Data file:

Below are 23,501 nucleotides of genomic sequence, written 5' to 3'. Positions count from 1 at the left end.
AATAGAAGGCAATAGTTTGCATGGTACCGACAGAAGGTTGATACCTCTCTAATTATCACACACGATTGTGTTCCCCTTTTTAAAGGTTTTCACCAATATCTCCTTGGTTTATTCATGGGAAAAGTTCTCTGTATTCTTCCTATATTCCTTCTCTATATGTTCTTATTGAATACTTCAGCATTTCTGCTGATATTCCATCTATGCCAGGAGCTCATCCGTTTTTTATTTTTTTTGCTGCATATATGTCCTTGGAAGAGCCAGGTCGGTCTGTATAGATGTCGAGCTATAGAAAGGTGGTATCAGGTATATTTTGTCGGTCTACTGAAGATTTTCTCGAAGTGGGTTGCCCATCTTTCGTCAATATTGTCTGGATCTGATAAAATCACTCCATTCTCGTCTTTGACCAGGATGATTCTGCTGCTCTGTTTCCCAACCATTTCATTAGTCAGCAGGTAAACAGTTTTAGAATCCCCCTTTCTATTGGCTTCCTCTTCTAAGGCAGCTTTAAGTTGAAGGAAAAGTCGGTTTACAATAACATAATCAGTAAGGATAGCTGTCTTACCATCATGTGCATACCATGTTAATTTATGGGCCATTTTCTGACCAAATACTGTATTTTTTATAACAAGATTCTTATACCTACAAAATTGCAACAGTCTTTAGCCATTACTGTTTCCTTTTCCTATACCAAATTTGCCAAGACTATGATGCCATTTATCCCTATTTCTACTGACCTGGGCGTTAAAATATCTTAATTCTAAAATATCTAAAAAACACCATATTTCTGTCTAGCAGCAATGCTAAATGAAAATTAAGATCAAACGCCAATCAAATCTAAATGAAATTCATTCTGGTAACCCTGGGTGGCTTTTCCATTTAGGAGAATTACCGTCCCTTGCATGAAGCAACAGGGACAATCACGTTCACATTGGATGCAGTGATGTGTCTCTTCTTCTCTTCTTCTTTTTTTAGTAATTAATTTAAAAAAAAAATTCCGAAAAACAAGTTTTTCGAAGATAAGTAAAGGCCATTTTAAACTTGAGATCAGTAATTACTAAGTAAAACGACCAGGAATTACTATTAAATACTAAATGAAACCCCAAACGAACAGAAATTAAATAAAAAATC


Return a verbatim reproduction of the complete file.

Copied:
Below are 23,501 nucleotides of genomic sequence, written 5' to 3'. Positions count from 1 at the left end.
AATAGAAGGCAATAGTTTGCATGGTACCGACAGAAGGTTGATACCTCTCTAATTATCACACACGATTGTGTTCCCCTTTTTAAAGGTTTTCACCAATATCTCCTTGGTTTATTCATGGGAAAAGTTCTCTGTATTCTTCCTATATTCCTTCTCTATATGTTCTTATTGAATACTTCAGCATTTCTGCTGATATTCCATCTATGCCAGGAGCTCATCCGTTTTTTATTTTTTTTGCTGCATATATGTCCTTGGAAGAGCCAGGTCGGTCTGTATAGATGTCGAGCTATAGAAAGGTGGTATCAGGTATATTTTGTCGGTCTACTGAAGATTTTCTCGAAGTGGGTTGCCCATCTTTCGTCAATATTGTCTGGATCTGATAAAATCACTCCATTCTCGTCTTTGACCAGGATGATTCTGCTGCTCTGTTTCCCAACCATTTCATTAGTCAGCAGGTAAACAGTTTTAGAATCCCCCTTTCTATTGGCTTCCTCTTCTAAGGCAGCTTTAAGTTGAAGGAAAAGTCGGTTTACAATAACATAATCAGTAAGGATAGCTGTCTTACCATCATGTGCATACCATGTTAATTTATGGGCCATTTTCTGACCAAATACTGTATTTTTTATAACAAGATTCTTATACCTACAAAATTGCAACAGTCTTTAGCCATTACTGTTTCCTTTTCCTATACCAAATTTGCCAAGACTATGATGCCATTTATCCCTATTTCTACTGACCTGGGCGTTAAAATATCTTAATTCTAAAATATCTAAAAAACACCATATTTCTGTCTAGCAGCAATGCTAAATGAAAATTAAGATCAAACGCCAATCAAATCTAAATGAAATTCATTCTGGTAACCCTGGGTGGCTTTTCCATTTAGGAGAATTACCGTCCCTTGCATGAAGCAACAGGGACAATCACGTTCACATTGGATGCAGTGATGTGTCTCTTCTTCTCTTCTTCTTTTTTTAGTAATTAATTTAAAAAAAAAATTCCGAAAAACAAGTTTTTCGAAGATAAGTAAAGGCCATTTTAAACTTGAGATCAGTAATTACTAAGTAAAACGACCAGGAATTACTATTAAATACTAAATGAAACCCCAAACGAACAGAAATTAAATAAAAAATC